How I Found Cats That Didn't Make Me Itch
After the disappointing news report of a company exploiting hopeful cat lovers by selling fake "hypoallergenic" kitties at exorbitant amounts, I thought I'd share my own quest to find cats that didn't trigger my allergies... at a bargain price.
For those of you suffering from allergies to cats, I feel your pain! I had to find a home for my childhood companion, a Siamese cat named Jessica, as my allergies worsened as I became an adult. The college student she went to live with was grateful for a delightful, low-maintenance roommate to keep her company, but I felt like a failure. Maybe I just hadn't looked hard enough for an allergy medicine I could tolerate. But I felt terrible avoiding my cat knowing my eyes would start itching and swelling if I touched her. Jessica needed someone who could give her those much-deserved rubs.
I lived the next 18 years without cats thinking I was going to have to carry on in feline friendlessness. But then my 15-year-old daughter requested a cat to help her cope with her parents' divorce. Considering the alternatives that teens sometimes use as coping mechanisms, I thought this was a pretty darn good idea, but I knew I needed to proceed with caution. After all, there was a pretty good chance that this new addition to our mending family would likely be under my care when Courtney heads off to college. I needed to like the cat as well as she did and not be allergic. I didn't even know if that was possible, but for my daughter's sake, I knew we had to try.
I did some brief research on possible candidates for breeds touted as hypoallergenic, or at least less likely to cause allergic reactions. After all, if I'd successfully found dog breeds that didn't irritate me, surely there was a cat I was compatible with. It seemed inevitable that that I was going to have to shell out some serious cash for a pure-breed cat that only had a chance at being less allergenic, but there were no guarantees. I'd read that adults may register higher levels of allergens as they matured, so I needed to find an older kitty for the best results.
As a newly-single mom, it seemed prudent to go to my local shelter for a cat as their adoption fees are very reasonable. Additionally, the nominal fee included a free spay, vaccinations, and microchip. Plus, I could relate to the plight of finding oneself in unexpected life circumstances and needing love and shelter from life's storms. I think I was as nervous as some of the kitties in the enclosures when I started looking at the sheer number of cats to choose from. How could we find the right one that my daughter and I could both agree on?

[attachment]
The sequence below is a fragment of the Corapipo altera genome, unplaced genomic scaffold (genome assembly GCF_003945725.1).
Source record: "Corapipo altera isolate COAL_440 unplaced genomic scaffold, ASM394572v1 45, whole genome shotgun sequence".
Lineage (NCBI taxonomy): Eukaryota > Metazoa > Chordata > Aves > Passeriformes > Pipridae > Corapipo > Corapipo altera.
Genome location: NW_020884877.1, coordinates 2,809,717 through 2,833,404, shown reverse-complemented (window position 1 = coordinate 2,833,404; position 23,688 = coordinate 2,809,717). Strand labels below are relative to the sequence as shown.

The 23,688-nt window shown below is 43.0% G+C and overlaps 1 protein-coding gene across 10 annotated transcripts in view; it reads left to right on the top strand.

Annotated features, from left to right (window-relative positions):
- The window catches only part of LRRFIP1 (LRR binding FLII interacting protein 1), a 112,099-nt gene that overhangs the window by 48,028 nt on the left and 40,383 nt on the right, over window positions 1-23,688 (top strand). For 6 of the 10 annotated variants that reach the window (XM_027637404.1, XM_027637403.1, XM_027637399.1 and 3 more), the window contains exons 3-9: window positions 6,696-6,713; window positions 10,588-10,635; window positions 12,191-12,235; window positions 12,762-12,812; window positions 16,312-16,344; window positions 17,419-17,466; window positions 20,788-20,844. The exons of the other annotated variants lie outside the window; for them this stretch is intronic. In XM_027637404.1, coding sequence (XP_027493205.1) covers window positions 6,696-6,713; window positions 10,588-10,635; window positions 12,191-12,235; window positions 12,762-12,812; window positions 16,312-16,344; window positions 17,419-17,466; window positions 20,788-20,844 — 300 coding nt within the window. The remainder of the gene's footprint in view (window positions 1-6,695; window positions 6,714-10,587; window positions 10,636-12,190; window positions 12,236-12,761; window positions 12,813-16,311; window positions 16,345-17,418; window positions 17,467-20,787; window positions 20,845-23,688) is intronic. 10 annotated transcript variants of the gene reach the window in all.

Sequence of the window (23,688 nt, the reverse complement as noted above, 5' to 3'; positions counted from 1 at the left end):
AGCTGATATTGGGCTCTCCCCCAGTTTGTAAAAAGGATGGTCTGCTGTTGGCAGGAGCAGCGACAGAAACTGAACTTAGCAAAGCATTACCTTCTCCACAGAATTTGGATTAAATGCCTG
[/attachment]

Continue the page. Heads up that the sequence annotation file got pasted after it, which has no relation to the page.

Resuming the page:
Our first shelter we visited, the cats were housed in cages with wire fronts. I decided to pet cats that appeared friendly and social and then touch my face to see if I'd react. I'd wash my hands between touches. I could feel my skin start to itch with several of them. There did seem to be a big difference between cat coats. Some seemed to shed more, and some definitely shed less. Some had visible dander, while others seemed more clean. Courtney liked one kitten, but I suggested we keep looking and not be too hasty with such a big decision.
We tried a bigger shelter in a nearby city in the hopes of having a bigger selection and having more of a chance of finding a cat we could both agree on and one that I wouldn't react to. I tended to gravitate towards the longer-haired kitties knowing that, even though my mom's fluffy Sheltie wasn't considered hypoallergenic, I didn't seem to react to her. I theorized this might be due to the dander not being able to get through all that fur easily. But Courtney said, "no way" when I suggested meeting one. She gravitated towards kittens. I gently pointed out that adults were more in her price range. (It had occurred to me in a brief moment of parental brilliance that it would be good to let my daughter pay for her own cat.)
Eventually, we both agreed to meet a year-old short-haired calico in one of the counseling rooms. She was still playful enough to suit Courtney. I literally rubbed my face in her fur to see how she affected me. She even gave me a little lick so I could see how I reacted to her saliva. No itching! When Courtney said, "Mom, who needs boys?" while snuggling up to the kitty, it was a done deal! We picked her up a couple of days later after she was spayed and passed her health inspection since she had a little cold.
I don't recommend this technique in selecting a cat for everyone, particularly if you or a family member is highly allergic to cats. My allergies make me quite uncomfortable, but they are certainly not life threatening like some people's reactions are. I repeated this technique when adopting our next cat a year later when I suggested BaxterBoo needed a real Boo. Both cats even sleep with me, and I've never had a problem.
The main culprit behind cat allergies is usually attributed to the Fel d1 protein found in saliva, skin secretions and in the perianal glands. When a cat grooms herself, the proteins get into the fur, dry, then flake off and float around so they can lodge themselves in your sinuses. Most people don't realize the part about the perianal glands, so this could be a good excuse to get out of cleaning the litter box! For a lighthearted video on the subject, I bring you one of my favorite crazy cat ladies, Sarah Donner:
For those of you who are quite serious about understanding cat allergies, I have a great site for you called KittenTesting.com that is dedicated to testing kittens for their Fel d1 levels, especially Siberian cats (a breed more likely to be hypoallergenic) and educating the public about cat allergens and reducing reactions.
The Fel D1 protein is just one of many possible allergens people may react to on cats. That is why it's important to spend time with any cat you are considering before purchasing.